Drinks & Eats

Milk Choices for Tea

A spot of milk
A spot of milk
Non-Dairy Milks
Non-Dairy Milks

Dairy and Non-Dairy: YEA OR NAY?

Once upon a time, “Lemon or milk?” was the question a tea hostess would ask her guests as she presided over the afternoon repast. Lemon has pretty much taken a back seat at most tea shops, although there are plenty of people who love the tang of citrus in their black teas, and some Darjeeling lovers swear lemon brings out the Indian tea’s fruity essence.


Here in the USofA, thanks to ardent lobbyists and clever advertising for the dairy industry, we’ve grown to love everything milky from ice cream and frozen yogurt to cottage cheese and sour cream.

Dairy choices for tea lovers are legion. Although cream may separate in hot tea, it has its champions. Most milk-in-tea lovers choose either whole milk or 2% because fat is indeed a flavor carrier and they work well with black tea favorites. For those who avoid cream, but want something rich, half-and-half seems like the idea compromise, adding a soft edge to the tea without overpowering its essential astringent elegance.

Non-fat or skim? Even the strictest dieter will attest that the lack of fat in skim milk makes for a milk-flavored water addition to our tea vs incorporating a rich, creamy texture.


Adding milk to anything but black teas was previously deemed a no-no, but with the surge of boba (tapioca ball) tea, even fresh greens have taken on milk. It not only alters the color to a soft sage, it alters its vegetal flavor often to the point of masking it altogether.

Oolong seems to be spared of milk lovers, perhaps because its integral floral flavor and fragrance don’t marry well with dairy. Undeterred, tea marketers championed “milk oolong” which has no milk in it, uses no dairy to grow it, but does indeed have a natural creamy essence which is a part of its natural flavor. Ad copy writers seized upon this anomaly to promote this oolong tea category to milk-loving Americans.


Anti-dairy diet and health critics have caused huge upsets in how the consumer views milk, and that has impacted the milk-in-tea fan. That brings us to the plethora of non-dairy choices that consumers have embraced for their morning corn flakes, in their baked goods, and any recipe that calls for milk: Almond Milk, Cashew Milk, Rice Milk, Soy Milk, Coconut Milk, and hybrids of two or more of these products like rice and soy.

There is, to be sure, no dairy in any of these nut, bean or fruit categories. The word milk is used to conjure up the familiarity of milk via its color (a thin white) and its benefits as a non-dairy product, promoted as healthful.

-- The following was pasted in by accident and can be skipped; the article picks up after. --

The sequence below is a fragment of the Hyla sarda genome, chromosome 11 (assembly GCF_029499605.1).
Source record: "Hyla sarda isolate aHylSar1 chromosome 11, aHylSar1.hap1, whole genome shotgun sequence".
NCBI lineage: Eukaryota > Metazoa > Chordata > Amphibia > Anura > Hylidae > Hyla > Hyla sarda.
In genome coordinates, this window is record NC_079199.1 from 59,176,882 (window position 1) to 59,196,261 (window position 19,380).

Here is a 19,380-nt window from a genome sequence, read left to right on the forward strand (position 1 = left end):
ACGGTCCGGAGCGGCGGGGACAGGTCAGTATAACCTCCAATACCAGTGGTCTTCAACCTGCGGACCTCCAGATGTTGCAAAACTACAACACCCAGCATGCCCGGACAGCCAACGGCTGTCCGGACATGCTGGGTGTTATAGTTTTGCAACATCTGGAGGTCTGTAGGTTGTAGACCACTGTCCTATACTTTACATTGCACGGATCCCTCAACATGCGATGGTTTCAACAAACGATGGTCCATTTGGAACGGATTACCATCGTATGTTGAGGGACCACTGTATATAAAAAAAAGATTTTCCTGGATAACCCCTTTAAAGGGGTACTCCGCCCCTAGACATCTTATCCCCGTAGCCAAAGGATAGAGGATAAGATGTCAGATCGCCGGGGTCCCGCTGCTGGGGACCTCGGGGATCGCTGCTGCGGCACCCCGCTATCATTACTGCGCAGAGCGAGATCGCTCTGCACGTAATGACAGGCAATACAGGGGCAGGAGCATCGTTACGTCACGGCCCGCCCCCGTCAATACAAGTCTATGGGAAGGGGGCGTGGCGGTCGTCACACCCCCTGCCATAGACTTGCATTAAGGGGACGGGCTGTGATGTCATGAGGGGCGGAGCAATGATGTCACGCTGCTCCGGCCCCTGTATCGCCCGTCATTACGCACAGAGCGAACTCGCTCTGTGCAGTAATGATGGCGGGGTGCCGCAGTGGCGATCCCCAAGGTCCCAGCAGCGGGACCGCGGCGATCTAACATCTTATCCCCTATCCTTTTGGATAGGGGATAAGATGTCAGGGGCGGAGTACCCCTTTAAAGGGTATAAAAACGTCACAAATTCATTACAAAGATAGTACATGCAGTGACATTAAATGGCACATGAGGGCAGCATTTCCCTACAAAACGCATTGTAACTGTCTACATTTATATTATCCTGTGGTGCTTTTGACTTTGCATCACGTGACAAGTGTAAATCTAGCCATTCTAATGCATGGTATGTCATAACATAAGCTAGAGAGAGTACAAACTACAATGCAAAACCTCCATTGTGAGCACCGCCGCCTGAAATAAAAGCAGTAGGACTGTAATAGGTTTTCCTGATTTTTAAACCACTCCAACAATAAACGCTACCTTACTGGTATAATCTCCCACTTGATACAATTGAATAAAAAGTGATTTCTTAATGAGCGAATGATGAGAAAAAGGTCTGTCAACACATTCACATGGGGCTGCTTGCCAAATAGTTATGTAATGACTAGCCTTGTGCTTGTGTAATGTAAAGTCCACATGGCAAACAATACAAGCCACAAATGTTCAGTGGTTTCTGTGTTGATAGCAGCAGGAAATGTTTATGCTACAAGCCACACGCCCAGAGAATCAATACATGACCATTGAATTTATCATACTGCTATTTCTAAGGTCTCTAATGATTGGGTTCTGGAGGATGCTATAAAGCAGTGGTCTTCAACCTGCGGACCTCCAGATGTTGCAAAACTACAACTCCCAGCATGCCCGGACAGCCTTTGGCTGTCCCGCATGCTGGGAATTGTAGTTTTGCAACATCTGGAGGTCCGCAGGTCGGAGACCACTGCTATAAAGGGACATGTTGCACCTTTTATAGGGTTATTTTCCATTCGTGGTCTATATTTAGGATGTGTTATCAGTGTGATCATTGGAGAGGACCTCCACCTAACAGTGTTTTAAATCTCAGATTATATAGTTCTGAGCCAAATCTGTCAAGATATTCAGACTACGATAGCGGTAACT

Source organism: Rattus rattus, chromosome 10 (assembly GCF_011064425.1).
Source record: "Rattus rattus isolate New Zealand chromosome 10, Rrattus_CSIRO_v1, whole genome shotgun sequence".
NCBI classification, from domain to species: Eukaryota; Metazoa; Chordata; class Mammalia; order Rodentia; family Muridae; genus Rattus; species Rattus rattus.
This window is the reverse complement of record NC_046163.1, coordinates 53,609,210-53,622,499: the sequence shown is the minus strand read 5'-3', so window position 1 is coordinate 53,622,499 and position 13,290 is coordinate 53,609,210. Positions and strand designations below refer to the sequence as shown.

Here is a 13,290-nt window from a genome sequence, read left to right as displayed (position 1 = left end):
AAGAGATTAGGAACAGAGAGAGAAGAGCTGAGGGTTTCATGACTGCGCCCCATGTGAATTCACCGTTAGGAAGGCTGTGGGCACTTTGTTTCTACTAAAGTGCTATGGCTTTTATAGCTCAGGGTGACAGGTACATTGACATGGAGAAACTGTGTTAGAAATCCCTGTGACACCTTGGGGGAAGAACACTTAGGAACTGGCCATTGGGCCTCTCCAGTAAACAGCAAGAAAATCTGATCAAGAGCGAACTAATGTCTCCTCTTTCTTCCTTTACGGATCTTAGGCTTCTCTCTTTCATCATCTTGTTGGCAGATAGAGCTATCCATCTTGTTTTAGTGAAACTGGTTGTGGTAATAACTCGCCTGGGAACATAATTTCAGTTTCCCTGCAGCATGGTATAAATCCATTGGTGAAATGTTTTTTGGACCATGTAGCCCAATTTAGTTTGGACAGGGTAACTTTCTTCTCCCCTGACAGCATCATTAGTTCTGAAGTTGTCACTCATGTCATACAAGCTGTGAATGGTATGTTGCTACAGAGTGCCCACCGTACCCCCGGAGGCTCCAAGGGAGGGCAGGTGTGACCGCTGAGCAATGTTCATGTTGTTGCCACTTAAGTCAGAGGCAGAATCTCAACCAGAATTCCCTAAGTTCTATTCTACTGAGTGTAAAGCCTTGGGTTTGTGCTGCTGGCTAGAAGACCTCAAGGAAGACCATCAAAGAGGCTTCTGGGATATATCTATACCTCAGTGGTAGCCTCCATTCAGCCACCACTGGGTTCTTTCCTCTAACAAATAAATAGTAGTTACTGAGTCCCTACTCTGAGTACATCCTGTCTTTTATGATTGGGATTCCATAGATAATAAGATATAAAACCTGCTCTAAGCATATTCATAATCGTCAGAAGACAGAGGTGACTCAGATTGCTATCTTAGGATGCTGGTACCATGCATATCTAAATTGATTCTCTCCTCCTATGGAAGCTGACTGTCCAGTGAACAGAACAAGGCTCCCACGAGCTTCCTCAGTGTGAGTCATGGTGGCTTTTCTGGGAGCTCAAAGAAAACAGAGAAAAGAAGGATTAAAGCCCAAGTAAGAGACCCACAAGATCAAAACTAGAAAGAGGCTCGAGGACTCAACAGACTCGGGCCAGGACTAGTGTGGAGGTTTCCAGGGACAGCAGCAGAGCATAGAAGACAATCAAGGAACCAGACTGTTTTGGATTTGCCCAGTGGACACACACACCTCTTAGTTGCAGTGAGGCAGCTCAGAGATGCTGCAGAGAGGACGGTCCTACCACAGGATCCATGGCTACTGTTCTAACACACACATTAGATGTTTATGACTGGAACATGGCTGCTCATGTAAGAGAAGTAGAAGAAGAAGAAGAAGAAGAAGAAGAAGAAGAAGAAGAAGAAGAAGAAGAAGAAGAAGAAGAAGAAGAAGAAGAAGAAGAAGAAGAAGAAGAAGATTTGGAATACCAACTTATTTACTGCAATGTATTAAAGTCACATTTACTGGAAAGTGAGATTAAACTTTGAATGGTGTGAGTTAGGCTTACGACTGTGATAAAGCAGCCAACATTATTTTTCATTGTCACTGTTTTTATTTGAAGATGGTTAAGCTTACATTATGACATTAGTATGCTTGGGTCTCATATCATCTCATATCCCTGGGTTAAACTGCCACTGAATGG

The claims about health are, alas, dubious. Nuts, a high-quality source of plant protein, are a scant presence in almond or cashew milks which are made by soaking nuts in water, usually overnight, and then put into a blender and mixed until a frothy “milk” is formed. Commercial products add sweeteners, stabilizers, and flavorings (vanilla or chocolate, for example) to make what is actually a nut-flavored water more palatable.

Milks from rice or soybeans use similar methods to extract the “milk” from these foods. Those with concern for gluten have embraced rice milk and those seeking protein with every food, love soybeans. Vulnerable to pesticides, soy products should be a consideration, especially soy milk. Most are sold on the shelf, but some in refrigerated sections, and prices are modest.


Coconut milk is a misnomer, too, but it is, of all these choices, a natural byproduct of the coconut which offers an unctuous water, a cream and a watery “milk” in addition to “meat” which is actually the hard chunky fruit inside the coconut. If you enjoy a slight essence of coconut flavor in your tea, either coconut milk and coconut cream will offer a luxurious texture. They’re available in cans or boxes, often in the international aisles of grocery stores which sell Thai or Indian foods. Specialty markets for these cuisines have them in abundance, and their prices are modest. Refrigerate after opening.


For purists, however, milks of any type rarely enhance the tea except in spicy chais. The sharpness of the usual additions of allspice, pepper or clove, or other traditional spices, are made more palatable with the addition of milk and, it’s a tradition! Classic Indian spice chai uses oxen milk, but cow’s milk works quite well. The milk offers nutrition, the spice offers digestive qualities, and the tea provides clarity and well-being.


Alas, the tang of goat or sheep milk only adds a sourness to tea, so they’re best avoided.


As Confucius said, “Let your palate be your guide” in all choices food or drink. Remember, it is your sense of taste that should be the final arbiter of what teas you savor and what, if any, additions you’d like to incorporate.

For the curious and adventurous, do try non-dairy “milks” or cow’s milks with different percentages of fat. Taste, judge for yourself, then opt in or out for upcoming tea experiences.